What would Jerome think? St. Jerome, that is.

Today (9/30) the church remembers Jerome, “Priest, and Monk of Jerusalem,” who died in 420 CE. Among his many accomplishments was the translation of the Bible from Hebrew and Greek into the common (vulgar) language of Latin. The Vulgate version of the Bible remains a standard text in the Roman Catholic Church and has a respected place among contemporary biblical scholars and church historians. Thus, the question, “What would Jerome think?”

Yesterday (9/29) the Episcopal News Service posted an article about a new English translation of the Bible (from Hebrew and Greek). This newest Bible is the Common English Bible (CEB). What Jerome did in his study in the early 5th century was today accomplished by “120 scholars drawn from 24 denominations” at the cost of $3.5 million over the course of 4 years. In addition, “More than 500 readers in 77 groups later field-tested their work” according to the article. Read the entire post here: New Common English Bible translation draws on expertise of 17 Anglican, Episcopal scholars.

So what would Jerome think about the choices made? What do you think? How did some of your favorite verses fare in the new translation?

Probably most of us “know” that Genesis 1:1 begins like this “In the beginning God created the heaven and the earth …” (KJV) The Common English translation? “When God began to create the heavens and the earth—”

One more example, a favorite of many, Psalm 23. The final verse, which is the most powerful to me when this Psalm is used in a Memorial Service (Ps 23:6): “Surely goodness and mercy shall follow me all the days of my life: and I will dwell in the house of the LORD for ever.” (KJV) and “Yes, goodness and faithful love will pursue me all the days of my life, and I will live in the LORD’s house as long as I live. ” (CEB) You can read the entire Psalm here: King James Version and Common English Bible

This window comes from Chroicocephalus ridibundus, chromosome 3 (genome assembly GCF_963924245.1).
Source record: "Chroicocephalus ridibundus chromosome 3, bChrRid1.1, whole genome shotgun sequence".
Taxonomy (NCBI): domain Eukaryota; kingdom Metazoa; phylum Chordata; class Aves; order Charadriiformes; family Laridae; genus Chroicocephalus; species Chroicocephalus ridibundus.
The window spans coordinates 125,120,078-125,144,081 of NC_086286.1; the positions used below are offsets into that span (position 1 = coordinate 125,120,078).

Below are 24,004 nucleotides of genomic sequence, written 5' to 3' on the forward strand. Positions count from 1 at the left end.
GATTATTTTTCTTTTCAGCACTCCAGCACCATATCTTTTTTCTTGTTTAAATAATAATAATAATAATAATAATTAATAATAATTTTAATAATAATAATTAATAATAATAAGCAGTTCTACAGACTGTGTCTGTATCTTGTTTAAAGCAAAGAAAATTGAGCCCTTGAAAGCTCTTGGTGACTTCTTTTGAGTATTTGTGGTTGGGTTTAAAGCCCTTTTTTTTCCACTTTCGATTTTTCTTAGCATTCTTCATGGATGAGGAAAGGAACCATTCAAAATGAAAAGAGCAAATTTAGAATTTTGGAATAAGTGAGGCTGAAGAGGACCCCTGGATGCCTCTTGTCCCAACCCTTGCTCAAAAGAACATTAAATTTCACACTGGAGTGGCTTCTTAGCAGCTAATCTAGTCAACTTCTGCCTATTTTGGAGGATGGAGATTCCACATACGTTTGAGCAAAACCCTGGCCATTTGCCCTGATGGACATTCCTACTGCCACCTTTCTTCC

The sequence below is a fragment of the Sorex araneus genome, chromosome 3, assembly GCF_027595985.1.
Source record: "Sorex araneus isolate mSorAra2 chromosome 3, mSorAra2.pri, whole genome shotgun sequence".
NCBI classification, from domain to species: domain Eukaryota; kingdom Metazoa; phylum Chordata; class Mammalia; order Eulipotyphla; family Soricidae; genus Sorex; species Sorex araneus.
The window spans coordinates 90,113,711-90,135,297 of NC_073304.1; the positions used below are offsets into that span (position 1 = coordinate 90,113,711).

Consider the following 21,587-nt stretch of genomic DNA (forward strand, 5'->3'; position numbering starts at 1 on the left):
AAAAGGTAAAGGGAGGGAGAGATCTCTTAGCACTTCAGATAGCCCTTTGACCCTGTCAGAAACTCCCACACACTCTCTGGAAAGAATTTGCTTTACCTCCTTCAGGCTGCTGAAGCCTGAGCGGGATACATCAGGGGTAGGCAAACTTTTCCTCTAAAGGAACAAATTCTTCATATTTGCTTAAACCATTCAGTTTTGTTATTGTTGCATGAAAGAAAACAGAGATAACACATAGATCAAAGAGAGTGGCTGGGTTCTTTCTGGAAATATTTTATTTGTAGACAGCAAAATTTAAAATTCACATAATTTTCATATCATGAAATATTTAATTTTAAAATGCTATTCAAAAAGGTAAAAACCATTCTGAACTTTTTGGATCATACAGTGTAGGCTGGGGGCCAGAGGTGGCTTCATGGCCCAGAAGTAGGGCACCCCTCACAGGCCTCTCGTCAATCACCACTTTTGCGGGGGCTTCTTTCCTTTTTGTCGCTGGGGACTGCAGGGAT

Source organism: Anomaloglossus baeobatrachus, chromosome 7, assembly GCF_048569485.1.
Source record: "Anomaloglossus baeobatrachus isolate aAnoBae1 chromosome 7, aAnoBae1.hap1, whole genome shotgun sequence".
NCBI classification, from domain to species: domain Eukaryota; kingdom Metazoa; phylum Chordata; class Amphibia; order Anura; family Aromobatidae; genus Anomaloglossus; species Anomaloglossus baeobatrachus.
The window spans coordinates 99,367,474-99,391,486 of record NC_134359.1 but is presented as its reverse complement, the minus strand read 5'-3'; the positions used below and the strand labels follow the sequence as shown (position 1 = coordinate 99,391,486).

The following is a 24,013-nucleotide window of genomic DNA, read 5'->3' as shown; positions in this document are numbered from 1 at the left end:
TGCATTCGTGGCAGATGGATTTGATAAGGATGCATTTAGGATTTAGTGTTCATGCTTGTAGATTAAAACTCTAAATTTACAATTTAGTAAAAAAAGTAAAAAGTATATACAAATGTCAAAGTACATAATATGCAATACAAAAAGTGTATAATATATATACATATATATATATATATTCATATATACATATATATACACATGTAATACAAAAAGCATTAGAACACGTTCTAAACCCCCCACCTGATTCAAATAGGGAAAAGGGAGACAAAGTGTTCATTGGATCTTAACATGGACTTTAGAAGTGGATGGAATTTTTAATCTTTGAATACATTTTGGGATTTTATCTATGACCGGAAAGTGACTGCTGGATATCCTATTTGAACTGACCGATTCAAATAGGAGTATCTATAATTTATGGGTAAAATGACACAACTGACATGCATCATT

Thank you for being part of the Sunday Morning Forum (in real time or online). Like Jerome, we take seriously our study of the Word of God. Whether you like or appreciate the newest translation of the Bible, I do hope you appreciate how the Live Word of the Living God continues to demand our study and our best efforts to know and apply its God inspired wisdom. Leave a comment or two (below) to continue this conversation. What do you think about all this?

For further reflection and study

  • Common English Bible — official website of the Common English Bible. You will find many options to fully explore this new bible and to learn more about how it was produced.
  • Bible Gateway — a site with many different translations of the Bible including the Common English Bible; you can compare translations pretty easily.
  • Bible Study Tools — another site with an assembly of different versions of the Bible including the version we use in worship: the New Revised Standard Version of the Bible.

Author: Daniel Rondeau

I am a husband and father and an Episcopal Priest (from the Diocese of San Diego; "Retired" due to illness).

1 thought on “What would Jerome think? St. Jerome, that is.”

  1. God’s Secretaries: The Making of the King James Bible by Adam Nicolson tells that after the various teams of scholars had completed their individual section translations, the team leaders met for one final verse by verse edit.
    Their criteria? How did it read aloud! Remember the KJV was intended as a pulpit edition, to be read out in every church in the land. No wonder it still sounds good.

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